Autograph letter signed, David Anderson to a person unknown.The recipient is addressed only as 'Sir'. The letter is described by the author as being on the 'education, learning and lyfe' of Patrick Adamson, archbishop of St Andrews, and gives an outline of Patrick Adamson’s ecclesiastical career, his relations with the earl of Morton, regent of Scotland [Archibald Douglas, earl of Angus, 6th earl of Morton], an attempt on his life on the St Andrews golf links [Fife], his time in England, at Windsor [Berkshire], with an extended digression on the consequences to the Scottish Church of the recent reforms.Signed David Anderson.
Letter from David Anderson concerning Patrick Adamson, 1590.
- This material is held at
- ReferenceGB 227 msBX4705.A4A6
- Dates of Creation20 November 1590.
- Name of Creator
- Language of MaterialEnglish
- Physical Description8pp
- Direct Link
Scope and Content
Administrative / Biographical History
Patrick Adamson (1537-1592) was a highly controversial archbishop of St Andrews. Born in Perth, son of a merchant, he studied at St Mary’s College, St Andrews, from 1554-1558, and took up an appointment as minister of Ceres in Fife. However, he left parish ministry for France by 1566 as tutor to the eldest son of James MacGill of Nether Rankeillour. On the continent Adamson met some of the key figures of the Reformation, was imprisoned in Paris for a pamphlet claiming the new born son of Mary queen of Scots to be prince of Scotland, England and France, and studied law. He returned to Scotland, became chaplain to the regent of Scotland, the earl of Morton, and eventually took up a post as minister in Paisley. Complaints of neglect of his parish were soon made against him as he lived in Glasgow, keeping company with the principal of Glasgow University, Andrew Melville, and seemed to be in search of an academic post. However, he refused the principalship of St Leonard’s College, St Andrews, and then accepted the archbishopric of St Andrews when offered it by Morton, despite the decision of the general assembly to abandon the Episcopal system. He was threatened with excommunication while the Presbyterians were in charge but from 1583 he found support from James, earl of Arran. He was sent on a futile commission to the archbishop of Canterbury, John Whitgift, to encourage cooperation between Episcopal supporters in Scotland and England. He began a campaign in print denouncing Presbyterian theories in favour of crown supremacy over the church and the divine right of the archbishops. Adamson briefly came to power on his return to Scotland when the reformers were ousted but his primacy disappeared with the fall of Arran; he was excommunicated by the synod, suspended from the ministry and finally deposed. He died in poverty and obscurity.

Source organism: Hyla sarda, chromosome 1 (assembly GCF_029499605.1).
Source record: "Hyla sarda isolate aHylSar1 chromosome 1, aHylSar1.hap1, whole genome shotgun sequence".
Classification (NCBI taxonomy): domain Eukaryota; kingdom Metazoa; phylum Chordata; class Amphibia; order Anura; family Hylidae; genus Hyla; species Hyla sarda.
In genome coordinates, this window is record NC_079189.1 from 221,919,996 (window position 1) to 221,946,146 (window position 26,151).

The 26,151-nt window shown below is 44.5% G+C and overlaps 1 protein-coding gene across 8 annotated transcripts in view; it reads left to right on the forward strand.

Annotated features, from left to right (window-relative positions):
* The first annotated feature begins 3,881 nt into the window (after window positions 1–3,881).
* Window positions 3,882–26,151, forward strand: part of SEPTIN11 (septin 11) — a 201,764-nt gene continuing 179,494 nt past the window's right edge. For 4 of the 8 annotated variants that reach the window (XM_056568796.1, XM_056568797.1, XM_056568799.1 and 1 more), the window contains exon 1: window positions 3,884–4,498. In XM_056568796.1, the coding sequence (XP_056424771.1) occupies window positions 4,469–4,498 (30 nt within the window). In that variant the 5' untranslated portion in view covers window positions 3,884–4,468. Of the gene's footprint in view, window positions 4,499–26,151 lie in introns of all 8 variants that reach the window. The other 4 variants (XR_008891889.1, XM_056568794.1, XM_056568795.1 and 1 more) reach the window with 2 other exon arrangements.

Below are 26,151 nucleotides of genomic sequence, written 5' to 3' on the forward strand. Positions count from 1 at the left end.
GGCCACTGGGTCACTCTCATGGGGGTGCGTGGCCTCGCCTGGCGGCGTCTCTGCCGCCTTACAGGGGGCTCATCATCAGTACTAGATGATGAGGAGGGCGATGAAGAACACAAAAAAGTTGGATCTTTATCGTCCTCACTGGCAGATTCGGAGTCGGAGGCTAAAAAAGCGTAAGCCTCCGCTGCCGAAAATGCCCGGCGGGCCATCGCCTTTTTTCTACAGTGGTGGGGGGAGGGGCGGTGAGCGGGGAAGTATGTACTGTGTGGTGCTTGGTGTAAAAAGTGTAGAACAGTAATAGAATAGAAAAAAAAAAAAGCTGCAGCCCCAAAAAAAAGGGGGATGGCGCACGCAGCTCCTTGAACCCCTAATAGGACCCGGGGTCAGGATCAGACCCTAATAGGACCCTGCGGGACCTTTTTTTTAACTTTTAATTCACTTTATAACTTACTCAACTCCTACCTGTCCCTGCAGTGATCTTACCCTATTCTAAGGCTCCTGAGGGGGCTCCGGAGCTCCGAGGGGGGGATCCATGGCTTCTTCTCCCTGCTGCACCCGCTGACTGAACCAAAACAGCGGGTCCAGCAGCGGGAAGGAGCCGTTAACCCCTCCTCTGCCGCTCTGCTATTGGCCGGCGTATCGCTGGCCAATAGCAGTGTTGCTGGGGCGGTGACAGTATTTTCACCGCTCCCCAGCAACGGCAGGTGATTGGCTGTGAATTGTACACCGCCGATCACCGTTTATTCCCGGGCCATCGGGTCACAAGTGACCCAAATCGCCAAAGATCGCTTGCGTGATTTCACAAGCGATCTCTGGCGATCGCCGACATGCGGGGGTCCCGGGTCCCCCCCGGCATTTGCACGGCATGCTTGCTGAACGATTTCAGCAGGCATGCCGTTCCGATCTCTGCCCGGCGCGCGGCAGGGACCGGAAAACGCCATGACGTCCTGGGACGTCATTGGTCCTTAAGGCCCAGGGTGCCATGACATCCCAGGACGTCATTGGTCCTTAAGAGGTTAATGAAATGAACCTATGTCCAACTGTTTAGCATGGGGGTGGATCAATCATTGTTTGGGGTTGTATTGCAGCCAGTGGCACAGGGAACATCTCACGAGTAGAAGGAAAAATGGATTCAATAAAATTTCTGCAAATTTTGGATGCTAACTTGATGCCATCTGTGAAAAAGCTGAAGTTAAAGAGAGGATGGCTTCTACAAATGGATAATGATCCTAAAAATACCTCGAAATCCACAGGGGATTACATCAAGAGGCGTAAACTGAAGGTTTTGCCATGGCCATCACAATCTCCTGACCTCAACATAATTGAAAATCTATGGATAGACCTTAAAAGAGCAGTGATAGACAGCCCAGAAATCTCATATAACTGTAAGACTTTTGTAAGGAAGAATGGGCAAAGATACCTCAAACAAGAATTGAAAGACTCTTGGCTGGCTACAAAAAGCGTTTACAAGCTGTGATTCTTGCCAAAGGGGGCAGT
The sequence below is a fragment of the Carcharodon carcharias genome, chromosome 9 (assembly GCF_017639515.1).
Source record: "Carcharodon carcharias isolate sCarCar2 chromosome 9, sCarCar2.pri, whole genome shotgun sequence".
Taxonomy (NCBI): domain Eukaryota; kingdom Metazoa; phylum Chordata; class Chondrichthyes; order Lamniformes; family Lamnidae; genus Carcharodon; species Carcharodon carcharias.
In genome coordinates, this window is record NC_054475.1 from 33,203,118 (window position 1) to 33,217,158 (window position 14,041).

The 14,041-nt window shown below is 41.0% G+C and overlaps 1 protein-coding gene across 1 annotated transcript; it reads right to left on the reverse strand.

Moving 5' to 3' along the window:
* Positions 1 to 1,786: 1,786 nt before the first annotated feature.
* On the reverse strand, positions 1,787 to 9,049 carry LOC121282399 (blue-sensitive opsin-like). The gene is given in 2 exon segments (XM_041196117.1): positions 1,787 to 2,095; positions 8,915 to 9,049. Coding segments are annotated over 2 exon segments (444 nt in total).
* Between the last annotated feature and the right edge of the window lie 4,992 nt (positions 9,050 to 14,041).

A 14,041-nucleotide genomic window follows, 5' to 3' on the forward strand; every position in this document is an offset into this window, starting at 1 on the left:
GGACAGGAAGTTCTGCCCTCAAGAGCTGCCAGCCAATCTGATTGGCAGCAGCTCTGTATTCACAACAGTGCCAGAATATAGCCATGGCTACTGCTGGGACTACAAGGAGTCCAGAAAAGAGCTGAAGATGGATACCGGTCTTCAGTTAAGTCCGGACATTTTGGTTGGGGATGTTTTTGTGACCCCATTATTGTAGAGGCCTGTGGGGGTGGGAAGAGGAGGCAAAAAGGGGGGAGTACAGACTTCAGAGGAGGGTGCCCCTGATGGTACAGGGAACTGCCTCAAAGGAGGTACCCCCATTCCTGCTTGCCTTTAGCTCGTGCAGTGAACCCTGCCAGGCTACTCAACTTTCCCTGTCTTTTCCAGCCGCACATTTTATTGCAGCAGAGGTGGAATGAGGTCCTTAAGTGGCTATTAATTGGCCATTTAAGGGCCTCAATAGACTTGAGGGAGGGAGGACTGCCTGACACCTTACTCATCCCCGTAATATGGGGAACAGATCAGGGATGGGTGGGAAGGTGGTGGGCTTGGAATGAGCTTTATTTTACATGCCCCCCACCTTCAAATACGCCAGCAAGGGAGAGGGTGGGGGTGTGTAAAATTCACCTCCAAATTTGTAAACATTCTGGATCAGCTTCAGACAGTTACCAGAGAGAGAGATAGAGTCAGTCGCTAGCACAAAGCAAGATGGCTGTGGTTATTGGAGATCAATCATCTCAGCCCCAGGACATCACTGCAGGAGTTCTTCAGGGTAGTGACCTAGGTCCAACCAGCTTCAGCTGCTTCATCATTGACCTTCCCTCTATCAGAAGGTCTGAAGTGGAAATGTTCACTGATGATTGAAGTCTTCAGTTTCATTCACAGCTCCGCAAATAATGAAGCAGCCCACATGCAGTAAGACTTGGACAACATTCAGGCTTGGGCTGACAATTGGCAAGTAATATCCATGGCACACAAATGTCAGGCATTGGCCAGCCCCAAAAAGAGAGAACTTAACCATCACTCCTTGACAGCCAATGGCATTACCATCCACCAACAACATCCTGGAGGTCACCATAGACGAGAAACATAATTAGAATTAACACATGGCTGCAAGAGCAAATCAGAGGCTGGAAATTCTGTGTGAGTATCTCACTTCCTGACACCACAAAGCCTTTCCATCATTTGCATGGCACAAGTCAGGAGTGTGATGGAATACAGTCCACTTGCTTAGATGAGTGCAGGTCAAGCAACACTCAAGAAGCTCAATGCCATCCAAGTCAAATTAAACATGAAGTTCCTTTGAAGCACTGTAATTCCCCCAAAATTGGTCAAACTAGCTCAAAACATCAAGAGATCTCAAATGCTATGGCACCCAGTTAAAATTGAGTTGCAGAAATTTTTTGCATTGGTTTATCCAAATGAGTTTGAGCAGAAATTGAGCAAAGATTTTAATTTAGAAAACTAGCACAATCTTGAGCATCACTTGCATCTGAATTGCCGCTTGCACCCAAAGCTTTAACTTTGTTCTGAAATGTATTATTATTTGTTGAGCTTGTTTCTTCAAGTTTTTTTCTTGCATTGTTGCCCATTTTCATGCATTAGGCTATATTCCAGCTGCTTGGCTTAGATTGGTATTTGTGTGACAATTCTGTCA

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Paper: two sheets, 41.3x30.7cm folded.
Description compiled by Maia Sheridan, Archives Hub project archivist, based on material from the Manuscripts Database
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